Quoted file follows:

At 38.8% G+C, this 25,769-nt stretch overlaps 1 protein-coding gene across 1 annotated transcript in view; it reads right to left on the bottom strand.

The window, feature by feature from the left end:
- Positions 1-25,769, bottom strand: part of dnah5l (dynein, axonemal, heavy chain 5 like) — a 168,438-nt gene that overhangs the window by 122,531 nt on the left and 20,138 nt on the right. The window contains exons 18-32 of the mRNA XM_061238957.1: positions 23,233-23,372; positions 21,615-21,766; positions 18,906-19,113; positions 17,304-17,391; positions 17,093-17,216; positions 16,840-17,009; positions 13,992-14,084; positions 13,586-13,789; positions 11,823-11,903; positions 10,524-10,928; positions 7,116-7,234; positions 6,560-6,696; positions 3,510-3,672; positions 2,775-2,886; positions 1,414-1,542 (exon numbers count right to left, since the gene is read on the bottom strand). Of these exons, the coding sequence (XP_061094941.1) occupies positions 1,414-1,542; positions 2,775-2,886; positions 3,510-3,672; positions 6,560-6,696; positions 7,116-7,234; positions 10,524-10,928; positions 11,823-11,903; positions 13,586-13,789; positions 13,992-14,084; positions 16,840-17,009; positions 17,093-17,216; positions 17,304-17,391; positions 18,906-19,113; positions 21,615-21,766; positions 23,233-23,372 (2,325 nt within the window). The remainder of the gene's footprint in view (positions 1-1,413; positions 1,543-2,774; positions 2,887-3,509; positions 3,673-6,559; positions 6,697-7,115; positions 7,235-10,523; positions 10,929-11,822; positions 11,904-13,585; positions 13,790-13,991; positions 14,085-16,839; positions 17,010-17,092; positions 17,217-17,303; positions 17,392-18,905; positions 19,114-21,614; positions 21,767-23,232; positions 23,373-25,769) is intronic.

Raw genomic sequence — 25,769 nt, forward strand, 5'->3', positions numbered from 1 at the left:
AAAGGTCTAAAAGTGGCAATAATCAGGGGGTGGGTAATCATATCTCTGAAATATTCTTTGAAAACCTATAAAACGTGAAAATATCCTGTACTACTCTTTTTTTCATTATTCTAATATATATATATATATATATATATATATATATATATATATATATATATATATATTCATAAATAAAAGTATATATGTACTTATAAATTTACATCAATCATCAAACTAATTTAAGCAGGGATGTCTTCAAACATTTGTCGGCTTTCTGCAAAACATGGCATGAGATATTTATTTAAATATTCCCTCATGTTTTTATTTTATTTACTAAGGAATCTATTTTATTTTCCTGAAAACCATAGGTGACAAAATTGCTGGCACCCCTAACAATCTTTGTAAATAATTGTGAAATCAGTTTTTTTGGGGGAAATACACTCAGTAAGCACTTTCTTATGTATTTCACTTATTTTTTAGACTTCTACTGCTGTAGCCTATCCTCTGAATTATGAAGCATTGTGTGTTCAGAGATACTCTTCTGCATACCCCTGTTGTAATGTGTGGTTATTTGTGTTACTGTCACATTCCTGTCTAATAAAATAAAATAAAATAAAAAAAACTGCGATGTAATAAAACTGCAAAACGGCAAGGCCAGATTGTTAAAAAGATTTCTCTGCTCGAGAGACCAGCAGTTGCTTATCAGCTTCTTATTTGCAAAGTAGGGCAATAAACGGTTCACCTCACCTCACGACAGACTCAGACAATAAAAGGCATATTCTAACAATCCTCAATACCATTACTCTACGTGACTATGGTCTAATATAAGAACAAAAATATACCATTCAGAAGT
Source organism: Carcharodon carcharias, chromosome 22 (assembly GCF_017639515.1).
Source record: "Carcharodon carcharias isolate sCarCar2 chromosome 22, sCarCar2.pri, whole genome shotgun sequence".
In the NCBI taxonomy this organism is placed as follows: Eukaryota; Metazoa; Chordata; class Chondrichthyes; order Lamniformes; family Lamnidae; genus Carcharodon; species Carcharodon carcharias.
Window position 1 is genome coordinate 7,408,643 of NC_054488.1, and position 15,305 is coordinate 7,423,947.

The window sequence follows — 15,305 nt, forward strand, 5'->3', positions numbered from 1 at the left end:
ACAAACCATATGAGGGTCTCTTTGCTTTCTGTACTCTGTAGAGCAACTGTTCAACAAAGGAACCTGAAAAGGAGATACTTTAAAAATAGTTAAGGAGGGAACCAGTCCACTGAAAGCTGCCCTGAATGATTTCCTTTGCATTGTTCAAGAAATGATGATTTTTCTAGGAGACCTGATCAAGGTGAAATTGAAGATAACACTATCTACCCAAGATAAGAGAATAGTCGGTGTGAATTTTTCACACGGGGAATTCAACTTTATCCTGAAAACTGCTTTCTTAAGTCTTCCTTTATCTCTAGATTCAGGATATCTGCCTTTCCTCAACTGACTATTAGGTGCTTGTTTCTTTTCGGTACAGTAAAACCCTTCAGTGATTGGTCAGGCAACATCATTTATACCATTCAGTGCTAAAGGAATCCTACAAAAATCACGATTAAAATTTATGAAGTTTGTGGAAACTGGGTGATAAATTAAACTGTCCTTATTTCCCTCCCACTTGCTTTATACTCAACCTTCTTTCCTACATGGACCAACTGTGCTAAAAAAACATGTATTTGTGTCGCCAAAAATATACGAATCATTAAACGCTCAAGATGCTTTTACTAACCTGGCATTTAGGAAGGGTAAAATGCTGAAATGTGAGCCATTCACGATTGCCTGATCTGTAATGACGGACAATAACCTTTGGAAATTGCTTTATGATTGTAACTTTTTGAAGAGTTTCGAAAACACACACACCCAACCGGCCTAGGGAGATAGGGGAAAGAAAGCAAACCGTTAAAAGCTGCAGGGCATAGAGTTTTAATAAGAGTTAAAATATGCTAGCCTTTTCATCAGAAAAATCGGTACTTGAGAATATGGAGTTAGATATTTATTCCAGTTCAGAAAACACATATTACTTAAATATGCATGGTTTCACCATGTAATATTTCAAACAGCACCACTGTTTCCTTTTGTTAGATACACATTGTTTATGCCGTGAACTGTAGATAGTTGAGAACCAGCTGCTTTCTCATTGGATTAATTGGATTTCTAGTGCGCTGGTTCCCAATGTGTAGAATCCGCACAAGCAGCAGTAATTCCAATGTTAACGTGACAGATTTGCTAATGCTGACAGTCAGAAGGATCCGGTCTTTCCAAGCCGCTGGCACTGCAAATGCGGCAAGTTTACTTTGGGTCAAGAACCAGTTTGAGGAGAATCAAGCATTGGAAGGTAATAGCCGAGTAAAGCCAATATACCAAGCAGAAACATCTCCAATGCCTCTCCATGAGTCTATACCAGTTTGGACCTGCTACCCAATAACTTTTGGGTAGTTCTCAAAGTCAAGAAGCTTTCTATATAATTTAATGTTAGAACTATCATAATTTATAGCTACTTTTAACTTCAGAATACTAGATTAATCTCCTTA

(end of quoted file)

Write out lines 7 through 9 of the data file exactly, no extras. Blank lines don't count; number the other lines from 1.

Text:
Source record: "Carcharodon carcharias isolate sCarCar2 chromosome 22, sCarCar2.pri, whole genome shotgun sequence".
In the NCBI taxonomy this organism is placed as follows: Eukaryota; Metazoa; Chordata; class Chondrichthyes; order Lamniformes; family Lamnidae; genus Carcharodon; species Carcharodon carcharias.
Window position 1 is genome coordinate 7,408,643 of NC_054488.1, and position 15,305 is coordinate 7,423,947.